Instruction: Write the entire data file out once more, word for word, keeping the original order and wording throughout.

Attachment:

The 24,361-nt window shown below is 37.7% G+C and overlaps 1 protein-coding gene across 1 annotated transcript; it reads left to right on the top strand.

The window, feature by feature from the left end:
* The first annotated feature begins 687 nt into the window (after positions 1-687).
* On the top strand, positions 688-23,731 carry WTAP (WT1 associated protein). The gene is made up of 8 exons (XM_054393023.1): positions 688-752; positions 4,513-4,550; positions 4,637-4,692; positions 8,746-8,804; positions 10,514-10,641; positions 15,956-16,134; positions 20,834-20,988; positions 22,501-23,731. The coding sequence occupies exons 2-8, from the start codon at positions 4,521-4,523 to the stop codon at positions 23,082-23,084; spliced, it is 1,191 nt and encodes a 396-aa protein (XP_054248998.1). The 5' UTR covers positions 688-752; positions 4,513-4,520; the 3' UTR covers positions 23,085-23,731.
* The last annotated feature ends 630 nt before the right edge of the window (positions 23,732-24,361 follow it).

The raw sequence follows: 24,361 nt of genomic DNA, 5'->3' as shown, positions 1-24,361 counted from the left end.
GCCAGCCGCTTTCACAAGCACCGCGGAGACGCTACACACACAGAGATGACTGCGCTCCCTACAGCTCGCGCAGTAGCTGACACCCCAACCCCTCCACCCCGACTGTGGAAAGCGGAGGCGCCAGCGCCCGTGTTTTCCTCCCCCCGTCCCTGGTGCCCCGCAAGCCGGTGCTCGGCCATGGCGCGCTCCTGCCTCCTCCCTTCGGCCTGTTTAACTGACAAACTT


The 24,361-nt window shown below is 37.7% G+C and overlaps 1 protein-coding gene across 1 annotated transcript; it reads left to right on the top strand.

The window, feature by feature from the left end:
* The first annotated feature begins 687 nt into the window (after positions 1-687).
* On the top strand, positions 688-23,731 carry WTAP (WT1 associated protein). The gene is made up of 8 exons (XM_054393023.1): positions 688-752; positions 4,513-4,550; positions 4,637-4,692; positions 8,746-8,804; positions 10,514-10,641; positions 15,956-16,134; positions 20,834-20,988; positions 22,501-23,731. The coding sequence occupies exons 2-8, from the start codon at positions 4,521-4,523 to the stop codon at positions 23,082-23,084; spliced, it is 1,191 nt and encodes a 396-aa protein (XP_054248998.1). The 5' UTR covers positions 688-752; positions 4,513-4,520; the 3' UTR covers positions 23,085-23,731.
* The last annotated feature ends 630 nt before the right edge of the window (positions 23,732-24,361 follow it).

The raw sequence follows: 24,361 nt of genomic DNA, 5'->3' as shown, positions 1-24,361 counted from the left end.
GCCAGCCGCTTTCACAAGCACCGCGGAGACGCTACACACACAGAGATGACTGCGCTCCCTACAGCTCGCGCAGTAGCTGACACCCCAACCCCTCCACCCCGACTGTGGAAAGCGGAGGCGCCAGCGCCCGTGTTTTCCTCCCCCCGTCCCTGGTGCCCCGCAAGCCGGTGCTCGGCCATGGCGCGCTCCTGCCTCCTCCCTTCGGCCTGTTTAACTGACAAACTT